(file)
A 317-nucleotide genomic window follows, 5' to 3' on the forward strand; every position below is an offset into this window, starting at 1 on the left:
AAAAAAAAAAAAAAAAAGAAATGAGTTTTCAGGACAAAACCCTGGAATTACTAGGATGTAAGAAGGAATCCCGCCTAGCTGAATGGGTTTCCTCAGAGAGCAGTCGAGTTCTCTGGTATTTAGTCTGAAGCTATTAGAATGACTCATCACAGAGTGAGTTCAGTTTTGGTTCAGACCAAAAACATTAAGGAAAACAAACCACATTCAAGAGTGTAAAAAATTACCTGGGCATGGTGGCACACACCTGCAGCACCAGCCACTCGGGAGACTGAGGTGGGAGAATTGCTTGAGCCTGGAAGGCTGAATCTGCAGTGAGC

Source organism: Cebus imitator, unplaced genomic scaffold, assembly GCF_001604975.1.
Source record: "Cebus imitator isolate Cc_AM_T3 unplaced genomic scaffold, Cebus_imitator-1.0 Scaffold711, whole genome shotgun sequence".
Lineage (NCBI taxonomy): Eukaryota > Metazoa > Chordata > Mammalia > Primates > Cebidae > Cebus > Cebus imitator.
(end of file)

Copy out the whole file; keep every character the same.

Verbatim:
A 317-nucleotide genomic window follows, 5' to 3' on the forward strand; every position below is an offset into this window, starting at 1 on the left:
AAAAAAAAAAAAAAAAAGAAATGAGTTTTCAGGACAAAACCCTGGAATTACTAGGATGTAAGAAGGAATCCCGCCTAGCTGAATGGGTTTCCTCAGAGAGCAGTCGAGTTCTCTGGTATTTAGTCTGAAGCTATTAGAATGACTCATCACAGAGTGAGTTCAGTTTTGGTTCAGACCAAAAACATTAAGGAAAACAAACCACATTCAAGAGTGTAAAAAATTACCTGGGCATGGTGGCACACACCTGCAGCACCAGCCACTCGGGAGACTGAGGTGGGAGAATTGCTTGAGCCTGGAAGGCTGAATCTGCAGTGAGC

Source organism: Cebus imitator, unplaced genomic scaffold, assembly GCF_001604975.1.
Source record: "Cebus imitator isolate Cc_AM_T3 unplaced genomic scaffold, Cebus_imitator-1.0 Scaffold711, whole genome shotgun sequence".
Lineage (NCBI taxonomy): Eukaryota > Metazoa > Chordata > Mammalia > Primates > Cebidae > Cebus > Cebus imitator.